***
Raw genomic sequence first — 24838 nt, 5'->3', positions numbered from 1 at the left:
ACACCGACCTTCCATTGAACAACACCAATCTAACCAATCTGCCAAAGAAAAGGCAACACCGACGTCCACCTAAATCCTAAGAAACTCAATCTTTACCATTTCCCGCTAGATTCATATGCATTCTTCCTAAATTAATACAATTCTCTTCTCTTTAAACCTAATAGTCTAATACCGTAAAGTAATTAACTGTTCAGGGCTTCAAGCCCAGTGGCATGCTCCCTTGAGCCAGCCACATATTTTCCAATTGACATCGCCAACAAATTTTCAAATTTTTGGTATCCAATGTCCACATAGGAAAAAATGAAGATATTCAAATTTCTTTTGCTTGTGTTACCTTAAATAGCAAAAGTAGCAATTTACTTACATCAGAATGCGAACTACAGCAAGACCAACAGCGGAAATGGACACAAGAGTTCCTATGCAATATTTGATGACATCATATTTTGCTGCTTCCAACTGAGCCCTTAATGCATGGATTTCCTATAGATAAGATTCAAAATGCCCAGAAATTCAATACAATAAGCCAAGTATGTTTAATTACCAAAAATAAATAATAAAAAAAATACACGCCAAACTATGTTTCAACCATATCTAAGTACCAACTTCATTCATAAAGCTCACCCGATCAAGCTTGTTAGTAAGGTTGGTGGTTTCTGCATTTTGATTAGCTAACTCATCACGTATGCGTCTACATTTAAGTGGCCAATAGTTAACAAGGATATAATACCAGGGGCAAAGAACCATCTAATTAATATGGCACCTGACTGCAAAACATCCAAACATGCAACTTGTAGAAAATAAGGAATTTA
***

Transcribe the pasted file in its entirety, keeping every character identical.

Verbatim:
Raw genomic sequence first — 24838 nt, 5'->3', positions numbered from 1 at the left:
ACACCGACCTTCCATTGAACAACACCAATCTAACCAATCTGCCAAAGAAAAGGCAACACCGACGTCCACCTAAATCCTAAGAAACTCAATCTTTACCATTTCCCGCTAGATTCATATGCATTCTTCCTAAATTAATACAATTCTCTTCTCTTTAAACCTAATAGTCTAATACCGTAAAGTAATTAACTGTTCAGGGCTTCAAGCCCAGTGGCATGCTCCCTTGAGCCAGCCACATATTTTCCAATTGACATCGCCAACAAATTTTCAAATTTTTGGTATCCAATGTCCACATAGGAAAAAATGAAGATATTCAAATTTCTTTTGCTTGTGTTACCTTAAATAGCAAAAGTAGCAATTTACTTACATCAGAATGCGAACTACAGCAAGACCAACAGCGGAAATGGACACAAGAGTTCCTATGCAATATTTGATGACATCATATTTTGCTGCTTCCAACTGAGCCCTTAATGCATGGATTTCCTATAGATAAGATTCAAAATGCCCAGAAATTCAATACAATAAGCCAAGTATGTTTAATTACCAAAAATAAATAATAAAAAAAATACACGCCAAACTATGTTTCAACCATATCTAAGTACCAACTTCATTCATAAAGCTCACCCGATCAAGCTTGTTAGTAAGGTTGGTGGTTTCTGCATTTTGATTAGCTAACTCATCACGTATGCGTCTACATTTAAGTGGCCAATAGTTAACAAGGATATAATACCAGGGGCAAAGAACCATCTAATTAATATGGCACCTGACTGCAAAACATCCAAACATGCAACTTGTAGAAAATAAGGAATTTA